Food allergy is an immune system reaction that occurs soon after eating a certain food. Even a tiny amount of the allergy-causing food can trigger signs and symptoms such as digestive problems, hives or swollen airways. In some people, a food allergy can cause severe symptoms or even a life-threatening reaction known as anaphylaxis.
Food allergy reactions may vary unpredictably from mild to severe. Mild food allergy reactions may involve only a few hives or minor abdominal pain. Some food allergy reactions progress to severe systemic reactions, known as anaphylaxis. Anaphylaxis can lead to a drop in blood pressure, difficulty breathing, unconsciousness, and other life-threatening symptoms.
People with food allergies and their loved ones live in fear. Everyone affected is anxious for a solution.
There has been a global rise in food allergies over the last decade. In the United States, an estimated 32 million Americans have food allergies – 6 million children and 26 million adults. A 2013 survey of the economic impact of childhood food allergies in the US found an overall economic cost totaling $24.8 billion, or $4,184 per food allergic child per year. Nine common foods – peanut, tree nut, wheat, milk, egg, soy, fish, shellfish and sesame account for over 90% of all food allergies. Peanut alone is responsible for up to 25% of childhood food allergies. Food allergies present huge financial costs, as well as emotional and social costs for food allergy families.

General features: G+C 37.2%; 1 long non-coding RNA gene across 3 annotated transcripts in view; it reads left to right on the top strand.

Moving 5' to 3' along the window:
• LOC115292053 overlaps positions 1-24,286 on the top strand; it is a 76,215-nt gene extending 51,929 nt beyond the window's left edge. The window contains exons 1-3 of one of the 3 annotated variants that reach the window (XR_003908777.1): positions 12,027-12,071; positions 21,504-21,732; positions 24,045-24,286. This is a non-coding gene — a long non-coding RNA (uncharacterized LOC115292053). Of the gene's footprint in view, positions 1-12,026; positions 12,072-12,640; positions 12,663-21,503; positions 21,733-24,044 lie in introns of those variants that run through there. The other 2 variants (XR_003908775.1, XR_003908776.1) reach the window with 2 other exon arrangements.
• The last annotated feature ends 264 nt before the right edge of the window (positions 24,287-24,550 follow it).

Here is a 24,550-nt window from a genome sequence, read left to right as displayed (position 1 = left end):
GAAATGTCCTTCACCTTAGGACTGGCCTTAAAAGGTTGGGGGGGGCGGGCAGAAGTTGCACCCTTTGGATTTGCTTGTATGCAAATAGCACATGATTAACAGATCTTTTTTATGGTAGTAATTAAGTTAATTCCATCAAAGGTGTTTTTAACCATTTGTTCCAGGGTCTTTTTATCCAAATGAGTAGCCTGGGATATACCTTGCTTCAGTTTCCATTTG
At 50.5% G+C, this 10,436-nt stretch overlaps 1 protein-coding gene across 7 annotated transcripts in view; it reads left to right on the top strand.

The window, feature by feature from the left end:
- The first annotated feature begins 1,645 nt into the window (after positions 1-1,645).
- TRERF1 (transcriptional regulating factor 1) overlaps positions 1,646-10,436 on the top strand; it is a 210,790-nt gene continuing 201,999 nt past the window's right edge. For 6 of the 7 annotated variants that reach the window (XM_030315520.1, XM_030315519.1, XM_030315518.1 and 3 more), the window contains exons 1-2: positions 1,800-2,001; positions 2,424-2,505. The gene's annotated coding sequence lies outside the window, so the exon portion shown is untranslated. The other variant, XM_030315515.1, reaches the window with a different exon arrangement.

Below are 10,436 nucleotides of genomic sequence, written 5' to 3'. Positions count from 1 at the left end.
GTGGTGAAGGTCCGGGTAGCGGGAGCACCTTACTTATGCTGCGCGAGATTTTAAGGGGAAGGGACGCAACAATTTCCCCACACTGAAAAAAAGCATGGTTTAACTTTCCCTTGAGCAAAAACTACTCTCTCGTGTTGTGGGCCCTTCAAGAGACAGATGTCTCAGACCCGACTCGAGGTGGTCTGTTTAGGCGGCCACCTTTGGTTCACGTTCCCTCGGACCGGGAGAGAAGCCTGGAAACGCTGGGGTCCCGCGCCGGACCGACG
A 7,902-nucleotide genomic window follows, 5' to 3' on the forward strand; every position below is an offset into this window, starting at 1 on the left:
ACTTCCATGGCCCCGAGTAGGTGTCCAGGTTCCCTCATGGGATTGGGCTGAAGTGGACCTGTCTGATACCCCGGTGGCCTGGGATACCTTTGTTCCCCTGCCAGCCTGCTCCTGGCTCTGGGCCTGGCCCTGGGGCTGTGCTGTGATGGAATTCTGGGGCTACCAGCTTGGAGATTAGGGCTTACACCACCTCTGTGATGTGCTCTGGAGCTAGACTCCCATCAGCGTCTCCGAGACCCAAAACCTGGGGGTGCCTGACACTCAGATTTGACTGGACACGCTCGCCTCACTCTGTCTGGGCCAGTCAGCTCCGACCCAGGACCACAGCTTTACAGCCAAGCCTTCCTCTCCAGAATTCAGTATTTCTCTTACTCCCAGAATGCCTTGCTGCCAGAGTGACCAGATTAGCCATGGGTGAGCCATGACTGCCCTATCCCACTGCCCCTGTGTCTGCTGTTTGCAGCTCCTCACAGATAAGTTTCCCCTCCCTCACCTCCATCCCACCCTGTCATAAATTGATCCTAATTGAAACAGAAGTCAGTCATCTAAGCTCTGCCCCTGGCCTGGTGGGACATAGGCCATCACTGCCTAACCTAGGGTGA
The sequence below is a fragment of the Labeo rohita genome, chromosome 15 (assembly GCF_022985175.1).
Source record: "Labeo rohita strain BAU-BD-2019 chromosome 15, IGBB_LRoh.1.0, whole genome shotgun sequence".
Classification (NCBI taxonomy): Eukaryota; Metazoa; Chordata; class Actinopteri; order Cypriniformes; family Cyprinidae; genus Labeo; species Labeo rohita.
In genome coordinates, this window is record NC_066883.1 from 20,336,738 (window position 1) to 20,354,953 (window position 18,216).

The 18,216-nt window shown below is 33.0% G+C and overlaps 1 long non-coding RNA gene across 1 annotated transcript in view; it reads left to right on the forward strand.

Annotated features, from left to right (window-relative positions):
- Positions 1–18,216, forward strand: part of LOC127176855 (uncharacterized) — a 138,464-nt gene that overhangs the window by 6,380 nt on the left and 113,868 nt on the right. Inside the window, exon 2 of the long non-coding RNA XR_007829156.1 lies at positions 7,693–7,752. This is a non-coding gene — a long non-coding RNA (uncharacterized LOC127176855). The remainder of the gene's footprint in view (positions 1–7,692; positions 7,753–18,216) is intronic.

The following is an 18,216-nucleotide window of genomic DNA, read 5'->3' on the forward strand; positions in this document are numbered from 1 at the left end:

Despite the high and growing incidence of allergic disease, the past few decades have seen few improvements in allergy therapeutics. Currently only one disease-modifying treatment for food allergies has received FDA approval. Outside of that, the only options available to patients are avoidance of the food and the use of emergency rescue medications (emergency epinephrine injection) when avoidance fails. The approximately 32 million Americans with food allergies today are in need of solutions and highly motivated to commit to new therapies when they enter the market.
There is no sign that the rising rate and burden of food allergies will slow down until a safe, disease-modifying treatment with long-term efficacy reaches the market to stem the epidemic.